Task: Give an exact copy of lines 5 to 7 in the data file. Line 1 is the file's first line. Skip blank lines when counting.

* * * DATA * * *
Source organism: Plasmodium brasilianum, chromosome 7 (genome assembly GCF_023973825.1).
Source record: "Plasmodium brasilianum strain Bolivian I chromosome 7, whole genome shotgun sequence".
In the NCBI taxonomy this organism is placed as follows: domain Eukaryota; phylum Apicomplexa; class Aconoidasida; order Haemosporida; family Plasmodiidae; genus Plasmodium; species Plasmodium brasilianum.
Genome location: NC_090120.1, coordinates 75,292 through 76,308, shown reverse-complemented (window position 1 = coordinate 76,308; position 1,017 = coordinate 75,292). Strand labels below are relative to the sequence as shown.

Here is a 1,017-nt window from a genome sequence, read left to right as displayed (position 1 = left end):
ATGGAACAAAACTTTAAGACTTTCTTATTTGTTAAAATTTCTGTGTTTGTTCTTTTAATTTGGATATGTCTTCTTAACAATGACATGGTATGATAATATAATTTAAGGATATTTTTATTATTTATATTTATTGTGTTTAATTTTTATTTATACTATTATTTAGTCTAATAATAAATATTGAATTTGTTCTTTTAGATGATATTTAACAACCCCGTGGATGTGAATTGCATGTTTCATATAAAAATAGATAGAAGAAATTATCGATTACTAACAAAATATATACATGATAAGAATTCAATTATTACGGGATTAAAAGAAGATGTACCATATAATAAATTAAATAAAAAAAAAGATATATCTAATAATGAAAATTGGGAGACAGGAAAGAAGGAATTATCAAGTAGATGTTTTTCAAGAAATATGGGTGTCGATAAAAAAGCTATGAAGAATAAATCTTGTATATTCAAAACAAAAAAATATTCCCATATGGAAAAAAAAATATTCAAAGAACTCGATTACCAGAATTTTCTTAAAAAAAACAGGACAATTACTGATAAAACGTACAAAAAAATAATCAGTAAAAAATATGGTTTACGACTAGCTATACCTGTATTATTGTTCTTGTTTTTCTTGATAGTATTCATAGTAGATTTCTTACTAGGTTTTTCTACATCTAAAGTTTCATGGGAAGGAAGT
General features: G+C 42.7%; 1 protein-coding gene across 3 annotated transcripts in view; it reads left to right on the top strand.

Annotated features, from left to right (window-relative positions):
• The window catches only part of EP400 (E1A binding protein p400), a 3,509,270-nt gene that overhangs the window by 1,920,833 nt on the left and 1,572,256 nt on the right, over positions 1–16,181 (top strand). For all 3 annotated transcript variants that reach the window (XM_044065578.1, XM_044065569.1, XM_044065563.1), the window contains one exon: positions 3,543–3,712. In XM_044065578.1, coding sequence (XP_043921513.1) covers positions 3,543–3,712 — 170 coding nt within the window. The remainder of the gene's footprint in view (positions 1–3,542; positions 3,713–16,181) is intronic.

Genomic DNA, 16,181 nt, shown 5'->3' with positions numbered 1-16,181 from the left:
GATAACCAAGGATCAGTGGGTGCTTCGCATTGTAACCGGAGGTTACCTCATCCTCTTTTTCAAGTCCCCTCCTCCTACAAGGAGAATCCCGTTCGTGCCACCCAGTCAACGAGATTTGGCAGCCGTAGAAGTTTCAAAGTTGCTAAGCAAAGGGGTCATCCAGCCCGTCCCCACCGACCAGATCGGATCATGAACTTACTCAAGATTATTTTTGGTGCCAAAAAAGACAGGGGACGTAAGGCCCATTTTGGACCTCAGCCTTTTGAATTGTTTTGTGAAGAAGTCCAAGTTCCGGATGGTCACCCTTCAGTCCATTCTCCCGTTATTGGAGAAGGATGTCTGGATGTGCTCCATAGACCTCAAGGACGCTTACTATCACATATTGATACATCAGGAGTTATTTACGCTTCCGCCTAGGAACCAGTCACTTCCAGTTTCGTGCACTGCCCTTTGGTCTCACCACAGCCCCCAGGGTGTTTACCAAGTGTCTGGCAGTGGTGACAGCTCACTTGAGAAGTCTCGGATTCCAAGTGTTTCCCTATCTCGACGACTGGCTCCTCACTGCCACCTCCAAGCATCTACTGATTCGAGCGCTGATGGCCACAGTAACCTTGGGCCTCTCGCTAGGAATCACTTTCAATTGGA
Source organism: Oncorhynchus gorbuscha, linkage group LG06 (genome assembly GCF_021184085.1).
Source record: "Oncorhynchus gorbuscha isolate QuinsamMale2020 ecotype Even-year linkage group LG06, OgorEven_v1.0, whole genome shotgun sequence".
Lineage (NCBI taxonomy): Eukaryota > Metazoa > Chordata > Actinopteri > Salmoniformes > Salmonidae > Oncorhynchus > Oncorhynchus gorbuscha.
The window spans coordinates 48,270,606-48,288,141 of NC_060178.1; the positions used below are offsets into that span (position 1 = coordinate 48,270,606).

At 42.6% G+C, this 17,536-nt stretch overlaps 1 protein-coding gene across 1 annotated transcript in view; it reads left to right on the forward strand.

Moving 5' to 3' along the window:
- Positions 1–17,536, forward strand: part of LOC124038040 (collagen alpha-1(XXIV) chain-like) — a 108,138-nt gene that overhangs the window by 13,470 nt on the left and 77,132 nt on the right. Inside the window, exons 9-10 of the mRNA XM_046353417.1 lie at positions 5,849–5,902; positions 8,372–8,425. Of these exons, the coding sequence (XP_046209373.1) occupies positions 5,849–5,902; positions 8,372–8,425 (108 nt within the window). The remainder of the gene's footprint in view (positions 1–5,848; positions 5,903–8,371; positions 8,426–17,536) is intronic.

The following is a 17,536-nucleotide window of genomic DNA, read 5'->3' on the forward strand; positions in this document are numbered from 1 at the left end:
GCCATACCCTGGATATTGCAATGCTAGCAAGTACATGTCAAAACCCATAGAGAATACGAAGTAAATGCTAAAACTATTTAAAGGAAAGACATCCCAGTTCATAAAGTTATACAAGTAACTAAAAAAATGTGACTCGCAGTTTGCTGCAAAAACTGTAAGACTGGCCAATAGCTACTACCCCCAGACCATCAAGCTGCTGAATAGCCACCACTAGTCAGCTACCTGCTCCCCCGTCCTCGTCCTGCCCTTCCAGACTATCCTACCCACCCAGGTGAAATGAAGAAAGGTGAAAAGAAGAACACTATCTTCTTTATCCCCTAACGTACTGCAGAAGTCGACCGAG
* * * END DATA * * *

Here is a 1,017-nt window from a genome sequence, read left to right as displayed (position 1 = left end):
ATGGAACAAAACTTTAAGACTTTCTTATTTGTTAAAATTTCTGTGTTTGTTCTTTTAATTTGGATATGTCTTCTTAACAATGACATGGTATGATAATATAATTTAAGGATATTTTTATTATTTATATTTATTGTGTTTAATTTTTATTTATACTATTATTTAGTCTAATAATAAATATTGAATTTGTTCTTTTAGATGATATTTAACAACCCCGTGGATGTGAATTGCATGTTTCATATAAAAATAGATAGAAGAAATTATCGATTACTAACAAAATATATACATGATAAGAATTCAATTATTACGGGATTAAAAGAAGATGTACCATATAATAAATTAAATAAAAAAAAAGATATATCTAATAATGAAAATTGGGAGACAGGAAAGAAGGAATTATCAAGTAGATGTTTTTCAAGAAATATGGGTGTCGATAAAAAAGCTATGAAGAATAAATCTTGTATATTCAAAACAAAAAAATATTCCCATATGGAAAAAAAAATATTCAAAGAACTCGATTACCAGAATTTTCTTAAAAAAAACAGGACAATTACTGATAAAACGTACAAAAAAATAATCAGTAAAAAATATGGTTTACGACTAGCTATACCTGTATTATTGTTCTTGTTTTTCTTGATAGTATTCATAGTAGATTTCTTACTAGGTTTTTCTACATCTAAAGTTTCATGGGAAGGAAGT
General features: G+C 42.7%; 1 protein-coding gene across 3 annotated transcripts in view; it reads left to right on the top strand.